First of all, it’s a workplace game changer. Take it from Rob Goffee and Gareth Jones who spent three years trying to find out how to create the best workplace on Earth. The two wrote: “The executives we questioned made it clear that to be authentic, they needed to work for an authentic business. Underlying the differences of circumstance, industry and individual ambition we found six common imperatives.
“They desired a company where individual differences are nurtured; information is not suppressed or spun; the company adds values to staff, rather than extracting it from them; the business stands for something meaningful; the work itself is intrinsically rewarding; and there are no stupid rules.”
Each “virtue” accelerates your path forward and makes it more attractive to prospective hires. But more specifically, Goffee and Jones noted people wouldn’t follow a leader that felt inauthentic. As research from London Business School claimed, staff who feel they can be authentic at work display higher levels of commitment and performance.
Company values are the antithesis of phony and sits at the heart of your culture. If you hire and hold staff accountable based on your values, the values become the fabric of the business’ culture. And if you hire people who lie and cheat then your company will eventually head the same way.
In fact, corporate values are so important that top talent will immediately pass you by if you don’t deliver “the goods”. This was the conclusion of LinkedIn research, which found that UK bosses were missing out on hiring staff by not promoting their firm’s values – it was deemed a deal-breaker by 52 per cent of professionals. And the number only increased among 16-24 year olds.
Yet despite this, the report found only a minority of employers currently promote their firm’s values or purpose when advertising roles or in interviews. Some 36 per cent of HR and recruiting professionals even admitted values were missing from their corporate website.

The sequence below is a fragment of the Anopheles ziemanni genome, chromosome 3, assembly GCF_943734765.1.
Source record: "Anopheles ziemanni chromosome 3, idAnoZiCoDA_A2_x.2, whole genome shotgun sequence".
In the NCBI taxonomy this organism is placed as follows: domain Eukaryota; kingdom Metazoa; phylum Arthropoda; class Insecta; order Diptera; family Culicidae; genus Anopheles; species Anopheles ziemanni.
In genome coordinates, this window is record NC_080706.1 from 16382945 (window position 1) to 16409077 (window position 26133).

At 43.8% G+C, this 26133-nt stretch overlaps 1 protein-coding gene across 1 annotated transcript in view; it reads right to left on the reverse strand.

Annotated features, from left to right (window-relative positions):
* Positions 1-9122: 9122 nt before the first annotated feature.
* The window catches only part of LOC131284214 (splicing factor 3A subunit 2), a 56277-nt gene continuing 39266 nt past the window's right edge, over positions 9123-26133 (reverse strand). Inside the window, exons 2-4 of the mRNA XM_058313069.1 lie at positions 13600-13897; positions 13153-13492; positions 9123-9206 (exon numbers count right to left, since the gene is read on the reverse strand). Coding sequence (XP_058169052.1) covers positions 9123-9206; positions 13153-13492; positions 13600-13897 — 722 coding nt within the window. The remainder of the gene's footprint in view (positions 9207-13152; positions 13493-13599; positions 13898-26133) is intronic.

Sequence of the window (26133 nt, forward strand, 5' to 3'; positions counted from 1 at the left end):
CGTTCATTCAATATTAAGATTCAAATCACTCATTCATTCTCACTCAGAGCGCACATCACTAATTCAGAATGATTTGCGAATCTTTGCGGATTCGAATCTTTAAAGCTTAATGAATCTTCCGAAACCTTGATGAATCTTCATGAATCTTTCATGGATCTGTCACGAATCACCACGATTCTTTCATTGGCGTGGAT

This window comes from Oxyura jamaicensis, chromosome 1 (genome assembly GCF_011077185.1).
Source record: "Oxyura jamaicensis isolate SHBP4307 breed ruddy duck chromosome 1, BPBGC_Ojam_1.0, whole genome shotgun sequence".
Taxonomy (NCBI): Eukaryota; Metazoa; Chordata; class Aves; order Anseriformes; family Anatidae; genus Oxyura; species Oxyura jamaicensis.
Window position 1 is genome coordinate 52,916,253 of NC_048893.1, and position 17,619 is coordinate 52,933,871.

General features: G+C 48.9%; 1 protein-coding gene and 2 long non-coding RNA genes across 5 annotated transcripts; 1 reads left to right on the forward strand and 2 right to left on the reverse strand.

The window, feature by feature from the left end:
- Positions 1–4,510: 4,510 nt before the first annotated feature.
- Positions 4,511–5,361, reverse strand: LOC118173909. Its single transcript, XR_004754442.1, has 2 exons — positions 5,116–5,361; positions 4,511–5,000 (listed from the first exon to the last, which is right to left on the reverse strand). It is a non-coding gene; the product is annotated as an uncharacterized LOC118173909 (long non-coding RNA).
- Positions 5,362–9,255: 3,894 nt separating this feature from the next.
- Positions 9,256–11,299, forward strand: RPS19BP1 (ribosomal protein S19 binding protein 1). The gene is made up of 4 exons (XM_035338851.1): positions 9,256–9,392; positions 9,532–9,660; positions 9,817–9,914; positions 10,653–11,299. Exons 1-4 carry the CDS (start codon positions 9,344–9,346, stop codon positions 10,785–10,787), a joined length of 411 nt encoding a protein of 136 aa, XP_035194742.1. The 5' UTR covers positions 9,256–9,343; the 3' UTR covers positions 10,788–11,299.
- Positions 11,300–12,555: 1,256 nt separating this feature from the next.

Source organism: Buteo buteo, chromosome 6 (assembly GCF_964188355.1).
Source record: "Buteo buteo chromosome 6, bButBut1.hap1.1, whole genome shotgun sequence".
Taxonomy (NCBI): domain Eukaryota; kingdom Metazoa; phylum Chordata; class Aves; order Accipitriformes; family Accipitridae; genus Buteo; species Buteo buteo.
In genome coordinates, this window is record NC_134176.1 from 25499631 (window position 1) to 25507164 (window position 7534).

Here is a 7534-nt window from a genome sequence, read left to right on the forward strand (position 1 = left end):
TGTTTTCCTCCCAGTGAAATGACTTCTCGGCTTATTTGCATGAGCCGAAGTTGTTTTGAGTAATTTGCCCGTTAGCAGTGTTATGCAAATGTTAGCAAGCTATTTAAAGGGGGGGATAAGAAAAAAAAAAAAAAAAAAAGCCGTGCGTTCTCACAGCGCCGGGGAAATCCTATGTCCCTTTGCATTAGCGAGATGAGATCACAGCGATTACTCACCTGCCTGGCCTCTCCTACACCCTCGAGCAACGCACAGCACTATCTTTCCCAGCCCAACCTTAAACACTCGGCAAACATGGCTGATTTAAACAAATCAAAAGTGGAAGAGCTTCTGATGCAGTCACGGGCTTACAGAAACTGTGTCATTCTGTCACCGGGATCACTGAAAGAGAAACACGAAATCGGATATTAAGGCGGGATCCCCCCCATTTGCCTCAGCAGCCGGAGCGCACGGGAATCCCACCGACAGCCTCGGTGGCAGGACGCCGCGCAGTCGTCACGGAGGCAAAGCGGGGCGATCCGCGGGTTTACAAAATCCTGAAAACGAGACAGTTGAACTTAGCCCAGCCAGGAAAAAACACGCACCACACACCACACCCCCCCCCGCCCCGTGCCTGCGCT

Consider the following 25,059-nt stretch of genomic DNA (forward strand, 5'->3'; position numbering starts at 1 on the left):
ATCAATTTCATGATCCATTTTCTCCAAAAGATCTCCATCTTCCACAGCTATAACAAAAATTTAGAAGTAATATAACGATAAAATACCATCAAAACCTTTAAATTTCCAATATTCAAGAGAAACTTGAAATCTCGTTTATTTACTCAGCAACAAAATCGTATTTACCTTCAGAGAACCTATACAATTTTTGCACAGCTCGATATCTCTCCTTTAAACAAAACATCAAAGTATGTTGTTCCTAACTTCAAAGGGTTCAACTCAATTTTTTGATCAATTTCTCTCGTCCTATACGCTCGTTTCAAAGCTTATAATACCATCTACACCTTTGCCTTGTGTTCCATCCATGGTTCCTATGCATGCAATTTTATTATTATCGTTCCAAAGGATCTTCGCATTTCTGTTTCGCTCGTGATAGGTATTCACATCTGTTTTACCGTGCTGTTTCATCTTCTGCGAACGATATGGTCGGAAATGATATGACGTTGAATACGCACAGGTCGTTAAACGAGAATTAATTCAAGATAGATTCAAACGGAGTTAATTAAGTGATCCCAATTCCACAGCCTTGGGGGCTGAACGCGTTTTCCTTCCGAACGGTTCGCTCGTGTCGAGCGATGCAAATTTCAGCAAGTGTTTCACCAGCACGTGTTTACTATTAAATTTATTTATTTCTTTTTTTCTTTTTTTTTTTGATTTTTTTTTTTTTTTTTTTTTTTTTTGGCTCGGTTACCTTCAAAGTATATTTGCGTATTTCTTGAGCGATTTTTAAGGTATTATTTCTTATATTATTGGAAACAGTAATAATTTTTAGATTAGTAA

“The problem could stem from a knowledge gap – with one in ten HR and recruiting professionals admitting that they are unable to articulate their own company’s values in the first place,” the research explained. “Some one in five respondents also claimed their company’s HR and marketing functions don’t work well together – or at all – to promote the company’s employer brand externally.”
Essentially, UK bosses risk falling into a values vacuum by not being clear on what ther filrms stand for or believe in – a sentiment Dan Dackombe, director of LinkedIn Talent Solutions, agreed with. He explained that today’s professionals were more informed and aware of the culture and purpose of potential employers, and are increasingly making career decisions based on these factors.
“Simple things like making sure your company values are reflected in job ads and mentioned in interviews can help employers get noticed and make the difference when it comes to winning the best talent,” he said.
Jeroen Wels, VP of organisation and talent for Unilever, also commented: “Our experience recruiting top talent echoes LinkedIn’s findings. We invest a lot of time and energy in making sure we communicate our values effectively and authentically so that potential new hires know what Unilever stands for, including our purpose, culture and principles.
“Through a robust content strategy we have been able to give a real insight into life at Unilever. Having an authentic employer brand which engages with our current and future employees is one of the key ways we can attract and retain top talent.”
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